Mary is an avid weightlifter so she wasn’t surprised when a few calluses started to form on her hands from all the strain on her muscles. However, something didn’t feel quite right about the callus on her left hand- it was painful, unlike the others which had been worn down over time with no discomfort.
She wondered if she was having some sort of allergic reaction to the new weightlifting equipment that was just installed in her gym.
After doing some research, she soon realized that what she thought were calluses were actually warts!
Due to their similarity in appearance, it can be difficult to tell the difference between calluses and warts but understanding this distinction is very important in order to properly treat either one.
With Mary’s newfound knowledge of these minor skin conditions, let’s take a deeper dive into identifying the differences between calluses and warts.
Calluses vs Warts: What’s the Difference?
Calluses and warts are two skin conditions that can look very similar. It is important to be able to recognize the differences between them so that you know how to properly care for your skin.
In this blog, we will discuss what calluses and warts look like, the differences between them, and natural treatments for each condition.
Introduction to Calluses & Warts
Calluses are thickened areas of skin that form in response to friction or pressure. They often appear on the hands, feet, and elbows as a result of repetitive motions from activities such as lifting weights, gardening or playing a musical instrument.
Calluses can also form on the toes from wearing ill-fitting shoes or on the palms of your hands from gripping barbells or dumbbells during weightlifting. Calluses typically appear as yellowish-brown patches of skin that may be slightly raised but are not usually painful unless they become inflamed.
Warts are caused by human papillomavirus (HPV) infections and appear as small growths with a rough texture on any part of the body. They may be flesh-colored, pink, or brownish in color with small black dots inside them—these black dots are actually clotted blood vessels. Warts can be painful if they press against nerves in your feet or hands.
What’s the Difference Between Calluses & Warts?
The main difference between calluses and warts is their cause; calluses are caused by friction while warts are caused by HPV infections.
Additionally, calluses are more likely to appear on areas where there is repeated friction such as the hands and feet while warts can appear anywhere on the body including face, neck, knees, etc., depending on which strain of HPV is present.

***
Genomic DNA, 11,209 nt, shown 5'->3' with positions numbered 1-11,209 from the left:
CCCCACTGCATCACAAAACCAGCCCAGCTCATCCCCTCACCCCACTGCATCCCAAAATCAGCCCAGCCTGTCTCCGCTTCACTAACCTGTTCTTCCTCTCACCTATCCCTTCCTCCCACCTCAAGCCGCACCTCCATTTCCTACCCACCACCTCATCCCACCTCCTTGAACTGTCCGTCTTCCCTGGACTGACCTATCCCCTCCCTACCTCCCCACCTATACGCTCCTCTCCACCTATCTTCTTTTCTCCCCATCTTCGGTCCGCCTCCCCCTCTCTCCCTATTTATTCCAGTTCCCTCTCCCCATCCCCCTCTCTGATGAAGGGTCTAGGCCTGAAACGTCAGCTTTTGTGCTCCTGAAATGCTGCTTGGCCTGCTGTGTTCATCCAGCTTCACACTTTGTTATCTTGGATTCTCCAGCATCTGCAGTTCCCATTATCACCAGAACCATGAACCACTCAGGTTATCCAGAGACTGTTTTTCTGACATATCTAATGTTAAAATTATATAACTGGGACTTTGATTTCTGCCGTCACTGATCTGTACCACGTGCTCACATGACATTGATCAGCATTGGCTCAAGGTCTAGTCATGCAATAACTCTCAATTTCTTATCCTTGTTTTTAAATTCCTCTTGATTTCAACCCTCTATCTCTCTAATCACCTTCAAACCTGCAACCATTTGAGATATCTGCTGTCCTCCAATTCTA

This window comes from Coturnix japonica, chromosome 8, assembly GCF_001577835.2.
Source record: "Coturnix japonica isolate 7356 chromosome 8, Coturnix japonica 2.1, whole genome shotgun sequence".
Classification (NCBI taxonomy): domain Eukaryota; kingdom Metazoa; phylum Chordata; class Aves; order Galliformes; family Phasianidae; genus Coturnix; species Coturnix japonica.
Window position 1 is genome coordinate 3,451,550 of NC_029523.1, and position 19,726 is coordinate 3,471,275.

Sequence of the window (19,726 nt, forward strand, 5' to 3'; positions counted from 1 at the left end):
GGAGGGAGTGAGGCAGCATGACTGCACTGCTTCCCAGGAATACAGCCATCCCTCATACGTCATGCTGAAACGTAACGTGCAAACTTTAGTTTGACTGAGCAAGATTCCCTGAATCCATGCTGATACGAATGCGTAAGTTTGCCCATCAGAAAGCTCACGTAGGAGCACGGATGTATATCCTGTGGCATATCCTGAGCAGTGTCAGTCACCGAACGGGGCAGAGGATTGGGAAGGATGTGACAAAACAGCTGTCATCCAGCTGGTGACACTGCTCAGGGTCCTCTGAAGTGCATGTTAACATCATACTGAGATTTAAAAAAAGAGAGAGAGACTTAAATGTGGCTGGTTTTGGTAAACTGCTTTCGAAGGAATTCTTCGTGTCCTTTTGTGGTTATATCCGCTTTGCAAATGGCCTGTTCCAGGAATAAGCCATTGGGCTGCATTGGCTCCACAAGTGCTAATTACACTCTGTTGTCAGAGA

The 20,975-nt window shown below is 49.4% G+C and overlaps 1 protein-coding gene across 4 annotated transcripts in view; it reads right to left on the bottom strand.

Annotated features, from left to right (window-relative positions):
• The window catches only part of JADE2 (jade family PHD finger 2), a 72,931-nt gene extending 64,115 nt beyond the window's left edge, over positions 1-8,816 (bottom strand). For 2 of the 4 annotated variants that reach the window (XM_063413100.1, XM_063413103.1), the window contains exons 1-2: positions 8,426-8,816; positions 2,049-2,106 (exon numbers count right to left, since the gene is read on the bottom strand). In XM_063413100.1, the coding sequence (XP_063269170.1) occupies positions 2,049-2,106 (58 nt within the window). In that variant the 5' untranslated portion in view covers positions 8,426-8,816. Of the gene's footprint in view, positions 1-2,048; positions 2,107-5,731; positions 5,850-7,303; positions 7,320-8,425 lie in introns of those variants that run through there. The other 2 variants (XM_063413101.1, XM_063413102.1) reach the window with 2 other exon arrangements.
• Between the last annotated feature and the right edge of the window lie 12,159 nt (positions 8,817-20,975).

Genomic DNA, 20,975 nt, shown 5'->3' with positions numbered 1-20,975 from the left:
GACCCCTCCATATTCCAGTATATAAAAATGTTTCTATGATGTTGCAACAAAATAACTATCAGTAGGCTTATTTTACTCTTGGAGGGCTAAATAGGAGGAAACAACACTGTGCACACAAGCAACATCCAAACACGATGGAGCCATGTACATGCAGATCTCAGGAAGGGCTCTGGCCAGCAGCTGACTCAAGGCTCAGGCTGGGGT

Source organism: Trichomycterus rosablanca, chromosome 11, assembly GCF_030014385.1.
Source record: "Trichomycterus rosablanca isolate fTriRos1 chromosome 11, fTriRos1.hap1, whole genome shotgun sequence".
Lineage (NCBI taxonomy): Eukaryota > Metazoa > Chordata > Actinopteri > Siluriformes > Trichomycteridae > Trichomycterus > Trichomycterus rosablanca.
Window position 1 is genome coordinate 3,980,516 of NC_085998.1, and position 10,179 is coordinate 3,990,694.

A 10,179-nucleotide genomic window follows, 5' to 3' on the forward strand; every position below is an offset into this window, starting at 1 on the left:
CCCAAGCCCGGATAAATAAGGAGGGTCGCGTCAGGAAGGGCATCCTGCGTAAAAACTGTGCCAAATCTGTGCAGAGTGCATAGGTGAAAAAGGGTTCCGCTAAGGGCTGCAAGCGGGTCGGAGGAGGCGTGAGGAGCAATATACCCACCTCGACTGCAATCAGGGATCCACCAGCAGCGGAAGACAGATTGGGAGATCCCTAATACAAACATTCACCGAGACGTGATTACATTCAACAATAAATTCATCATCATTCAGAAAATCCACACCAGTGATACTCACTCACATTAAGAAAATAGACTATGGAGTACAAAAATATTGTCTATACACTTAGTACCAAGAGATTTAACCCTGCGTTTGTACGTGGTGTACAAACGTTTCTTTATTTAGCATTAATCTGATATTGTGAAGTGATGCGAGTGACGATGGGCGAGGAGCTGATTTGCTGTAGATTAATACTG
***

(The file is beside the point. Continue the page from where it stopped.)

How to Care For Calluses & Warts Naturally
Caring for a callus naturally
The best way to care for both calluses and warts is to keep them clean and dry by washing them daily with soap and water.
Additionally, if you have a callus you should use an emery board or pumice stone to gently file away dead skin cells every few days in order to prevent buildup of hard layers of skin that could cause pain or discomfort when walking or moving around.
Caring for a wart naturally
If you have a wart it is important not to pick at it because this can spread the infection further.
5 Great Ways to Care for Warts Naturally
Essential Oils: Essential oils like tea tree and frankincense have powerful antiseptic and anti-inflammatory properties that can help reduce the size and visibility of warts.
Apple Cider Vinegar: Topically applying apple cider vinegar helps to break down warts and boost the skin’s healing process with its acidic properties.
Garlic: Garlic is another natural remedy because its active compounds work well in reducing inflammation, clearing away bacteria, and boosting circulation for wart removal.
Potter’s Clay: A paste made out of potter’s clay or zeolites can provide your skin with a slew of minerals while also helping to soothe irritated skin caused by warts and kill any fungus or bacteria present in them as well.
Banana Peels: Applying banana peels on warts is another natural way to care for them as they contain enzymes which can soften the wart over time until it eventually falls off naturally due to increased circulation in the area contained within their pulp and peelings which break down the wart faster than normal.
Western treatments for Common Calluses & Warts
We do not recommend these as first choice solutions to heal warts or calluses because we encourage natural solutions first. We are listing these to show you what Western medicine suggests.
- For more severe cases of either condition there are several treatments available at your local pharmacy including: cryotherapy (freezing)
- laser therapy (burning)
- salicylic acid treatment which will help break down dead tissue until eventually it falls off
- chemical peels (acid application)
These treatments should only be used as last resort because they often come with unwanted side effects such as scarring or discoloration of skin cells surrounding the affected area which could potentially cause further irritation/pain later down the line if not treated correctly/professionally.
Concluding thoughts about the callus vs wart distinction
Knowing how to differentiate between callus versus wart will help you make sure that you know how best to care for your skin condition so that it does not worsen over time.
Both conditions tend to worsen if left untreated due too excessive build-up of dead or infected tissue cells forming underneath layers upon layers of harden/toughened up protective outer layers.
This makes it difficult for topical treatments penetrate deep enough into affected area(s) without causing further damage.
It’s important also keep in mind that infection caused by HPV virus can spread quite easily through contact with other people’s skins so always practice good hygiene habits when dealing with these types of conditions!
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